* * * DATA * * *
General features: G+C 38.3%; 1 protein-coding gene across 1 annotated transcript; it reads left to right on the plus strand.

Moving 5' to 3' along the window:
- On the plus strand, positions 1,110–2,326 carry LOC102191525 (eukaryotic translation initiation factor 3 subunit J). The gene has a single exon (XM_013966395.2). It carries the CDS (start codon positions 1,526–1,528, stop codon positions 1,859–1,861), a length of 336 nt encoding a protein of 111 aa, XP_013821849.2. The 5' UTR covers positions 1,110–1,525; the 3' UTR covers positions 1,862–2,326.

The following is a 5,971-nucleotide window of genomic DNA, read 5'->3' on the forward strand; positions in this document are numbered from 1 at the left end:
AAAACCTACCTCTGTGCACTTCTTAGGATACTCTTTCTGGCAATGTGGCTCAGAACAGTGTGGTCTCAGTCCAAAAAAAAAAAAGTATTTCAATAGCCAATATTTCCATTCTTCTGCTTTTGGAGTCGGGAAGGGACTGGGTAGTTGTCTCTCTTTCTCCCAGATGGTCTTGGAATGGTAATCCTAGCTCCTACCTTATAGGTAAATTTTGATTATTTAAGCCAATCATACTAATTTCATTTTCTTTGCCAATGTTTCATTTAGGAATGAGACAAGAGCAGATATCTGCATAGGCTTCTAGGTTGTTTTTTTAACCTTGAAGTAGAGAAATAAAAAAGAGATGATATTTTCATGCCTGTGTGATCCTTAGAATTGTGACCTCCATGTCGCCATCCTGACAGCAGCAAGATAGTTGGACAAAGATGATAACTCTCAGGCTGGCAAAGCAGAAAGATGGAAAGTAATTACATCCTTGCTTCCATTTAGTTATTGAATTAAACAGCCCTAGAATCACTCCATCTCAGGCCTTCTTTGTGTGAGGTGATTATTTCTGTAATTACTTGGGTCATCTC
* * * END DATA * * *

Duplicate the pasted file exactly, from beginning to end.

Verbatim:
General features: G+C 38.3%; 1 protein-coding gene across 1 annotated transcript; it reads left to right on the plus strand.

Moving 5' to 3' along the window:
- On the plus strand, positions 1,110–2,326 carry LOC102191525 (eukaryotic translation initiation factor 3 subunit J). The gene has a single exon (XM_013966395.2). It carries the CDS (start codon positions 1,526–1,528, stop codon positions 1,859–1,861), a length of 336 nt encoding a protein of 111 aa, XP_013821849.2. The 5' UTR covers positions 1,110–1,525; the 3' UTR covers positions 1,862–2,326.

The following is a 5,971-nucleotide window of genomic DNA, read 5'->3' on the forward strand; positions in this document are numbered from 1 at the left end:
AAAACCTACCTCTGTGCACTTCTTAGGATACTCTTTCTGGCAATGTGGCTCAGAACAGTGTGGTCTCAGTCCAAAAAAAAAAAAGTATTTCAATAGCCAATATTTCCATTCTTCTGCTTTTGGAGTCGGGAAGGGACTGGGTAGTTGTCTCTCTTTCTCCCAGATGGTCTTGGAATGGTAATCCTAGCTCCTACCTTATAGGTAAATTTTGATTATTTAAGCCAATCATACTAATTTCATTTTCTTTGCCAATGTTTCATTTAGGAATGAGACAAGAGCAGATATCTGCATAGGCTTCTAGGTTGTTTTTTTAACCTTGAAGTAGAGAAATAAAAAAGAGATGATATTTTCATGCCTGTGTGATCCTTAGAATTGTGACCTCCATGTCGCCATCCTGACAGCAGCAAGATAGTTGGACAAAGATGATAACTCTCAGGCTGGCAAAGCAGAAAGATGGAAAGTAATTACATCCTTGCTTCCATTTAGTTATTGAATTAAACAGCCCTAGAATCACTCCATCTCAGGCCTTCTTTGTGTGAGGTGATTATTTCTGTAATTACTTGGGTCATCTC